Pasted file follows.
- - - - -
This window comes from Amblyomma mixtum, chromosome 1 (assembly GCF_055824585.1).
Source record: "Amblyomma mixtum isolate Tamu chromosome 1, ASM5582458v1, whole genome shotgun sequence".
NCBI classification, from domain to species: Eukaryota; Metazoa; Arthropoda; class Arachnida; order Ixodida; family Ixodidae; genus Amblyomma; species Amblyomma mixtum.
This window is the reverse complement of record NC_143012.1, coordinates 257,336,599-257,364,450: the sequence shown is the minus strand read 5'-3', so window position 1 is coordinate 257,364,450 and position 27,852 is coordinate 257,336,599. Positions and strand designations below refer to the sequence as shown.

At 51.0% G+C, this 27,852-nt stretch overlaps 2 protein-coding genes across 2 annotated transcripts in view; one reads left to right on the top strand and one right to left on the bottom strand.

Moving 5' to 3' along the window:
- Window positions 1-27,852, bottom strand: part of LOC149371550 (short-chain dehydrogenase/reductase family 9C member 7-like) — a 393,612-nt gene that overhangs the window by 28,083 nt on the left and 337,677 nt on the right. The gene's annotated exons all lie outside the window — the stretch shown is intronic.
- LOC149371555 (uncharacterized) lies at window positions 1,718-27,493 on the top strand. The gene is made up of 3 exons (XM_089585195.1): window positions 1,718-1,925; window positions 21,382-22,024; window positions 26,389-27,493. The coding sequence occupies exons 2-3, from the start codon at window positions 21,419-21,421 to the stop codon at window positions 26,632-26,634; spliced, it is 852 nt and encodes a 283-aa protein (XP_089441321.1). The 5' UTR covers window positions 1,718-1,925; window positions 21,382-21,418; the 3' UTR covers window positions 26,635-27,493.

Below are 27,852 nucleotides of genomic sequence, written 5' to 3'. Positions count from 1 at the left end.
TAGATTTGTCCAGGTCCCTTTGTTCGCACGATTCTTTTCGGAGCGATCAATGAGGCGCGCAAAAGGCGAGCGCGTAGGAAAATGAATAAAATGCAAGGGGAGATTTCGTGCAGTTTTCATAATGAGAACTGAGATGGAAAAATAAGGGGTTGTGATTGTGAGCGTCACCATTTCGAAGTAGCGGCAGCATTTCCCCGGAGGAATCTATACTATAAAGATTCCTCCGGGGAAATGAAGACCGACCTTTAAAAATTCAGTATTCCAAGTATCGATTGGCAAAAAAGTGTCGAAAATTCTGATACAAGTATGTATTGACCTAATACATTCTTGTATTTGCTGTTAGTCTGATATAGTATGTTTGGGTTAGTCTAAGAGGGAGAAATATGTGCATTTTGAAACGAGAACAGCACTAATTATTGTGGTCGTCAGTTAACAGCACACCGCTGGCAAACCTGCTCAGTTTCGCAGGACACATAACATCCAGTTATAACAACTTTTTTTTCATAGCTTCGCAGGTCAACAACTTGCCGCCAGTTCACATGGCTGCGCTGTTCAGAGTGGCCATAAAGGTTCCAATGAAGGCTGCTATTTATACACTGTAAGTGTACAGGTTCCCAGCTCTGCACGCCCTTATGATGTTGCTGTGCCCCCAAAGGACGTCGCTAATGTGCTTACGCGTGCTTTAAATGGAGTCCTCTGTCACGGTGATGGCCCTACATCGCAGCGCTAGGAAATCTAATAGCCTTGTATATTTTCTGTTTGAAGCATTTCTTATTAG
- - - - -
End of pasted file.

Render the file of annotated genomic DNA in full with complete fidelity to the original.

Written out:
This window comes from Amblyomma mixtum, chromosome 1 (assembly GCF_055824585.1).
Source record: "Amblyomma mixtum isolate Tamu chromosome 1, ASM5582458v1, whole genome shotgun sequence".
NCBI classification, from domain to species: Eukaryota; Metazoa; Arthropoda; class Arachnida; order Ixodida; family Ixodidae; genus Amblyomma; species Amblyomma mixtum.
This window is the reverse complement of record NC_143012.1, coordinates 257,336,599-257,364,450: the sequence shown is the minus strand read 5'-3', so window position 1 is coordinate 257,364,450 and position 27,852 is coordinate 257,336,599. Positions and strand designations below refer to the sequence as shown.

At 51.0% G+C, this 27,852-nt stretch overlaps 2 protein-coding genes across 2 annotated transcripts in view; one reads left to right on the top strand and one right to left on the bottom strand.

Moving 5' to 3' along the window:
- Window positions 1-27,852, bottom strand: part of LOC149371550 (short-chain dehydrogenase/reductase family 9C member 7-like) — a 393,612-nt gene that overhangs the window by 28,083 nt on the left and 337,677 nt on the right. The gene's annotated exons all lie outside the window — the stretch shown is intronic.
- LOC149371555 (uncharacterized) lies at window positions 1,718-27,493 on the top strand. The gene is made up of 3 exons (XM_089585195.1): window positions 1,718-1,925; window positions 21,382-22,024; window positions 26,389-27,493. The coding sequence occupies exons 2-3, from the start codon at window positions 21,419-21,421 to the stop codon at window positions 26,632-26,634; spliced, it is 852 nt and encodes a 283-aa protein (XP_089441321.1). The 5' UTR covers window positions 1,718-1,925; window positions 21,382-21,418; the 3' UTR covers window positions 26,635-27,493.

Below are 27,852 nucleotides of genomic sequence, written 5' to 3'. Positions count from 1 at the left end.
TAGATTTGTCCAGGTCCCTTTGTTCGCACGATTCTTTTCGGAGCGATCAATGAGGCGCGCAAAAGGCGAGCGCGTAGGAAAATGAATAAAATGCAAGGGGAGATTTCGTGCAGTTTTCATAATGAGAACTGAGATGGAAAAATAAGGGGTTGTGATTGTGAGCGTCACCATTTCGAAGTAGCGGCAGCATTTCCCCGGAGGAATCTATACTATAAAGATTCCTCCGGGGAAATGAAGACCGACCTTTAAAAATTCAGTATTCCAAGTATCGATTGGCAAAAAAGTGTCGAAAATTCTGATACAAGTATGTATTGACCTAATACATTCTTGTATTTGCTGTTAGTCTGATATAGTATGTTTGGGTTAGTCTAAGAGGGAGAAATATGTGCATTTTGAAACGAGAACAGCACTAATTATTGTGGTCGTCAGTTAACAGCACACCGCTGGCAAACCTGCTCAGTTTCGCAGGACACATAACATCCAGTTATAACAACTTTTTTTTCATAGCTTCGCAGGTCAACAACTTGCCGCCAGTTCACATGGCTGCGCTGTTCAGAGTGGCCATAAAGGTTCCAATGAAGGCTGCTATTTATACACTGTAAGTGTACAGGTTCCCAGCTCTGCACGCCCTTATGATGTTGCTGTGCCCCCAAAGGACGTCGCTAATGTGCTTACGCGTGCTTTAAATGGAGTCCTCTGTCACGGTGATGGCCCTACATCGCAGCGCTAGGAAATCTAATAGCCTTGTATATTTTCTGTTTGAAGCATTTCTTATTAG